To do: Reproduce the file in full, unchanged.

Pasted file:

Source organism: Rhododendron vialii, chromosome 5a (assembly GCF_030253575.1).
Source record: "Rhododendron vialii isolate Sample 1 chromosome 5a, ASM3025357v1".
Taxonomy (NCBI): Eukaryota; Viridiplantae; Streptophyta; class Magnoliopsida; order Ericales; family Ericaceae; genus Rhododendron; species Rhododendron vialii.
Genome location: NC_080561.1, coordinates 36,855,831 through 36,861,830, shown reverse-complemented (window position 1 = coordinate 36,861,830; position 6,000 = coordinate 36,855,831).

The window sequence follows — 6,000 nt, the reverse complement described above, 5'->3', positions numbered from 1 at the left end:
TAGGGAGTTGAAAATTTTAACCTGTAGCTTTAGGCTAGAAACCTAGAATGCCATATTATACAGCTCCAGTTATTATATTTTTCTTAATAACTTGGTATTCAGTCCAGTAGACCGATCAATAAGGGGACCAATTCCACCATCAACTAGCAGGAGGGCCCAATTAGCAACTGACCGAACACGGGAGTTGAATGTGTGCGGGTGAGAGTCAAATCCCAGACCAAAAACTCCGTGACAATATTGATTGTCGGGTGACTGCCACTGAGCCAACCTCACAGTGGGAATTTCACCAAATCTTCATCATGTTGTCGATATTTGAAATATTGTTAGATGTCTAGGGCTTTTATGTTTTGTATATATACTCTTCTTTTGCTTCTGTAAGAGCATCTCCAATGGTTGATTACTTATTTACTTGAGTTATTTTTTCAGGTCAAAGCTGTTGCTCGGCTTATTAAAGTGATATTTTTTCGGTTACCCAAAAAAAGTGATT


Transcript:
Source organism: Rhododendron vialii, chromosome 5a (assembly GCF_030253575.1).
Source record: "Rhododendron vialii isolate Sample 1 chromosome 5a, ASM3025357v1".
Taxonomy (NCBI): Eukaryota; Viridiplantae; Streptophyta; class Magnoliopsida; order Ericales; family Ericaceae; genus Rhododendron; species Rhododendron vialii.
Genome location: NC_080561.1, coordinates 36,855,831 through 36,861,830, shown reverse-complemented (window position 1 = coordinate 36,861,830; position 6,000 = coordinate 36,855,831).

The window sequence follows — 6,000 nt, the reverse complement described above, 5'->3', positions numbered from 1 at the left end:
TAGGGAGTTGAAAATTTTAACCTGTAGCTTTAGGCTAGAAACCTAGAATGCCATATTATACAGCTCCAGTTATTATATTTTTCTTAATAACTTGGTATTCAGTCCAGTAGACCGATCAATAAGGGGACCAATTCCACCATCAACTAGCAGGAGGGCCCAATTAGCAACTGACCGAACACGGGAGTTGAATGTGTGCGGGTGAGAGTCAAATCCCAGACCAAAAACTCCGTGACAATATTGATTGTCGGGTGACTGCCACTGAGCCAACCTCACAGTGGGAATTTCACCAAATCTTCATCATGTTGTCGATATTTGAAATATTGTTAGATGTCTAGGGCTTTTATGTTTTGTATATATACTCTTCTTTTGCTTCTGTAAGAGCATCTCCAATGGTTGATTACTTATTTACTTGAGTTATTTTTTCAGGTCAAAGCTGTTGCTCGGCTTATTAAAGTGATATTTTTTCGGTTACCCAAAAAAAGTGATT